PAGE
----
Copyright © 2019 Albuquerque Journal
SANTA FE — One high-profile potential candidate for New Mexico’s open 2020 U.S. Senate race announced Thursday that he’s passing on a run, while another could be inching closer to launching a campaign.
New Mexico Attorney General Hector Balderas, a Democrat, acknowledged being tempted to run for the seat being vacated by outgoing U.S. Sen. Tom Udall, but he said the timing was not right for him.
“Quite frankly, we could not survive the travel schedule of a U.S. senator right now,” said Balderas, who along with his wife recently became the legal guardian of his 20-year old daughter, Arianna, who has Down syndrome.
Balderas’ decision not to run, which he announced on an Albuquerque-area radio station, could pave the way for other prominent Democrats to enter the race for the seat currently held by Udall, who announced this week that he would not seek re-election in 2020.
U.S. Rep. Ben Ray Luján, D-N.M., has acknowledged interest in running for the seat, although he would have to give up his current seat in the U.S. House to do so.
“I can tell you I’m seriously thinking about running,” Luján told the Journal in a recent interview. “I’ve been encouraged by people throughout New Mexico to run. I’ve received several calls and text messages.”
Luján said it was “important for people in New Mexico to find someone as reliable as Sen. Udall to represent them in the Senate.”
He didn’t set a timeline for a decision but said, “It’s important to let the people of New Mexico know sooner rather than later.”
Other candidates who have left the door open for a run include Secretary of State Maggie Toulouse Oliver and first-term U.S. Rep. Deb Haaland, D-N.M., who tweeted this week that she was giving a potential campaign a lot of “thought and consideration.”
On the Republican side, state Republican Party Chairman Steve Pearce has not ruled out a run, and Albuquerque contractor Mick Rich, who ran for the U.S. Senate last year, has also expressed interest.
“Liberal progressives represent the entire New Mexico congressional delegation,” Rich said. “Now more than ever, hardworking New Mexicans need a voice in Washington, D.C.”
As for the Democratic field, Balderas probably would have been a top-tier candidate in the U.S. Senate race, given his profile as the state’s top prosecutor, several lawsuits he has signed onto targeting the policies of President Donald Trump and the hefty campaign war chest he has accumulated over recent years.
He was elected attorney general in 2014 and has filed public corruption charges against several elected officials, including ex-Secretary of State Dianna Duran, a Republican, and former Democratic state senator Phil Griego.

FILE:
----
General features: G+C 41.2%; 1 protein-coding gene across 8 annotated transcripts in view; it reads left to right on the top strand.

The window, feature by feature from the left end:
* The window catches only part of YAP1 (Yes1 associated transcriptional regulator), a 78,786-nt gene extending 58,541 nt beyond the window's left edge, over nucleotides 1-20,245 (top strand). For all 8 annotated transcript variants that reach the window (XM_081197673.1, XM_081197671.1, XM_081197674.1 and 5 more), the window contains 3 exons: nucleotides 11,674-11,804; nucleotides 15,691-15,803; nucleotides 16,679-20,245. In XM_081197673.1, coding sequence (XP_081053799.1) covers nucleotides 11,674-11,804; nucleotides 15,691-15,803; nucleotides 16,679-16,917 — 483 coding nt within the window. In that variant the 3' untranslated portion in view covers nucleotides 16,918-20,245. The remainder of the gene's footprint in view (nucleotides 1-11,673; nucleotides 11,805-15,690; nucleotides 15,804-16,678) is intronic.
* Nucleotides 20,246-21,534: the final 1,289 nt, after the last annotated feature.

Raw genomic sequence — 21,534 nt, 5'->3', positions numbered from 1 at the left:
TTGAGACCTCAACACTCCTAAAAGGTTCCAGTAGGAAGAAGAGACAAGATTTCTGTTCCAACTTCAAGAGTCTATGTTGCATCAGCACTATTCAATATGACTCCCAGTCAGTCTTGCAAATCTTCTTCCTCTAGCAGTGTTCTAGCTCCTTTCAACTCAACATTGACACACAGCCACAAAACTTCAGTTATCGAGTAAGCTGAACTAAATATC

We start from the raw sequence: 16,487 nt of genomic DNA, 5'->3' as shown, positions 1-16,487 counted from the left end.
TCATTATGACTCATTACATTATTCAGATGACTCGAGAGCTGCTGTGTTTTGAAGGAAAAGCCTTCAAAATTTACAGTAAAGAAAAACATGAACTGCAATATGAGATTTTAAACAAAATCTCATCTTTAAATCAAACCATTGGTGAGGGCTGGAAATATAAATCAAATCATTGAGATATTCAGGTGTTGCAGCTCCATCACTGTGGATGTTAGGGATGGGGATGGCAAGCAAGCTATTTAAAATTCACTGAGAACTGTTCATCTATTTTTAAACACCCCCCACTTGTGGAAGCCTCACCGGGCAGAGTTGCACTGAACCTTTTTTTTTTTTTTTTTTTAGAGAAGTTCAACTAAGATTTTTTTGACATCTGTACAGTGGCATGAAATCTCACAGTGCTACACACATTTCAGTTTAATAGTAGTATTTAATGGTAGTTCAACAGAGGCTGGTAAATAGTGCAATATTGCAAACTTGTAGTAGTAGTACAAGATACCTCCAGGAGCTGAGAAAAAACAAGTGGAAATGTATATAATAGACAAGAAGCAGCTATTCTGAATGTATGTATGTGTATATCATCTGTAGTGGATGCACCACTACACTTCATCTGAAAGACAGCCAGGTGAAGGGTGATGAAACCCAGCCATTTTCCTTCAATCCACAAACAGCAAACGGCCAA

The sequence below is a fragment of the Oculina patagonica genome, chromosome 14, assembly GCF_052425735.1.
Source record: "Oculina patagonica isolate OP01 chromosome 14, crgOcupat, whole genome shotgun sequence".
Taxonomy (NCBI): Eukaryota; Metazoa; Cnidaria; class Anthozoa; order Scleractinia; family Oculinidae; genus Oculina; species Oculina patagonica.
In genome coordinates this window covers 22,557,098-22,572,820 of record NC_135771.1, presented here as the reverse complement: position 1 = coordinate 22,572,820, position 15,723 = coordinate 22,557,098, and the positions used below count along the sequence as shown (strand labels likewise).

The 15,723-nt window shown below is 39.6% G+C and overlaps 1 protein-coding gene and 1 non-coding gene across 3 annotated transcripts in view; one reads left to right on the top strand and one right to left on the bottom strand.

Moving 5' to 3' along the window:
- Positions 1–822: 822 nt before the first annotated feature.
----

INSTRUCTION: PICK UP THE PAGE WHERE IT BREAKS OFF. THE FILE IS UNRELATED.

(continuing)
Balderas easily defeated two general election opponents to win re-election last November. He previously served two terms as state auditor after two years representing a rural northern New Mexico district in the state House.
He said in an interview after his Thursday announcement that he recently spoke with Luján, but added that personal factors played the largest role in his decision-making.
“I believe we have a strong candidate in Ben Ray Luján — and there could be others,” Balderas said. “We have a lot of respect for each other, but we’ve always been aware our paths might cross in a competitive primary.”
Meanwhile, Luján thanked Balderas for his “service and commitment” to New Mexico on Twitter after the attorney general’s announcement.
Balderas ran once before for U.S. Senate, in 2012. But he lost that year’s primary election to then-U.S. Rep. Martin Heinrich in a collegial race that featured no negative campaigning by either candidate. Heinrich won the general election that year and was re-elected last year.
Balderas said Thursday that he does not know yet what he’ll do next after his current term as attorney general expires at the end of 2022. But he pointed out that he’s still younger — at age 45 — than New Mexico’s last two governors were when they took office.
“Voters have positioned me to take my time,” Balderas said.
New Mexico has not had a Hispanic U.S. senator since 1976, when Joseph Montoya was defeated after holding the position for 12-plus years.